For years, First Street business owners had become used to violent fights, panhandling inside and outside their stores, physical and sexual harassment and intimidation — all because of vagrants on the way to and from Selby Five Points Park.
“It was horrible,” said Tatyana Sharoubim, owner of T.Georgiano’s shoe salon. “I’m here alone. I’m 25 years old and tiny, and these older men would come in, making horrible comments to me.”
Sharoubim is one of several business owners who have noticed a marked change since the city removed all the benches from Selby Five Points Park. The goal was to eliminate the congregation of transients who monopolized the benches, and it seems to be working. Many vagrants now are sitting at J.D. Hamel Park at the west end of Main Street.
“As a business owner, that helps,” said Olivia Bono, owner of Juno and Jove. “Keep the people who are just looking for a place to hang out away from the businesses.”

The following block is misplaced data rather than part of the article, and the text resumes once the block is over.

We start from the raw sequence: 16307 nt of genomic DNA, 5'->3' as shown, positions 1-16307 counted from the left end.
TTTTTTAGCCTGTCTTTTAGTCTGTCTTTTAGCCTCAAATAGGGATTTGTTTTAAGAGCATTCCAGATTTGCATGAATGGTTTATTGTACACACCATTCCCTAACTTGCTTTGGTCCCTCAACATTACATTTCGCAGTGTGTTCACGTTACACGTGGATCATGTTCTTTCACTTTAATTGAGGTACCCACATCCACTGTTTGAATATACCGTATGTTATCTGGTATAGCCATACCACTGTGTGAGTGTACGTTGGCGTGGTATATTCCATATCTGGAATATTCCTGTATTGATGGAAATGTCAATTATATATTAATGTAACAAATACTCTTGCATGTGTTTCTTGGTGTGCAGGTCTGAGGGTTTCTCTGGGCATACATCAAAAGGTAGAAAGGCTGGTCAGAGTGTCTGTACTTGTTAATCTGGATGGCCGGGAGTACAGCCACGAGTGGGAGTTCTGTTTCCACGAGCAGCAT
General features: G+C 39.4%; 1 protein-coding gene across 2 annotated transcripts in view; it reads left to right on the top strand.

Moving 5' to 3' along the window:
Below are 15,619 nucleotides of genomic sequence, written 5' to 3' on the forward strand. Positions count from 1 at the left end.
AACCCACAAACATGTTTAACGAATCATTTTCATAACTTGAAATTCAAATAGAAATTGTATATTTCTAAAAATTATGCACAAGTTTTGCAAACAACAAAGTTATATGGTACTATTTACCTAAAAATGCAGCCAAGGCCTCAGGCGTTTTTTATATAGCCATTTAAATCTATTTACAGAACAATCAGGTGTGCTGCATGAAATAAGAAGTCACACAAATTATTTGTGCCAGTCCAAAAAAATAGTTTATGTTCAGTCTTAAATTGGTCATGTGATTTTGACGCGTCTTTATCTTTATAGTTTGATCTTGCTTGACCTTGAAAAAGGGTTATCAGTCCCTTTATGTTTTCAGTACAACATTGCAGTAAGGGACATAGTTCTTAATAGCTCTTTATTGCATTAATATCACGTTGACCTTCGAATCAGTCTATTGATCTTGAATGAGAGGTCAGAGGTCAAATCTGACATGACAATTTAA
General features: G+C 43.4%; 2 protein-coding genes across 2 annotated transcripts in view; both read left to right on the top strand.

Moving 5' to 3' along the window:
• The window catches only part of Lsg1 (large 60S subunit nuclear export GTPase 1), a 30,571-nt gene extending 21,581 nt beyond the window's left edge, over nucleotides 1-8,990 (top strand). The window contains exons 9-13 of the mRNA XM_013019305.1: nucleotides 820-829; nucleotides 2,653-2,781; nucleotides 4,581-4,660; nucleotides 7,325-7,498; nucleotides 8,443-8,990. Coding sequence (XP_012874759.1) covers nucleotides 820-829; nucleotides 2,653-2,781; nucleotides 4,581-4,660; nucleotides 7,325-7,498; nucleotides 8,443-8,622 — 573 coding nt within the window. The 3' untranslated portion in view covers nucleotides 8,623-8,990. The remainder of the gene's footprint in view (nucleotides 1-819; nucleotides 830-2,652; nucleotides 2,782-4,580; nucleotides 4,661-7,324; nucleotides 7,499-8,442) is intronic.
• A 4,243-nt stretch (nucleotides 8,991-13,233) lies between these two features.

Bono said she objects to calling those people homeless. She said she is a supporter of homeless charities, however, Bono draws a distinction between homeless people who are down on their luck and vagrants who have no interest in finding work.
Eileen Wallace, owner of Write On and More, also has noticed a change.
“There’s not as much profanity and drunkenness,” she said. “It’s safer for my customers.”
Not everyone is pleased with the bench removal. A group of about two dozen people staged a sit-in at the park, bringing their own chairs or just sitting on the grass.
They contended the park is for everyone, whether they are homeless or not.
Bono, though, said she doesn’t understand their objection.
“There are plenty of places to sit downtown,” she said. “I don’t see why it has to be in front of our stores.”
Contact Robin Roy at firstname.lastname@example.org.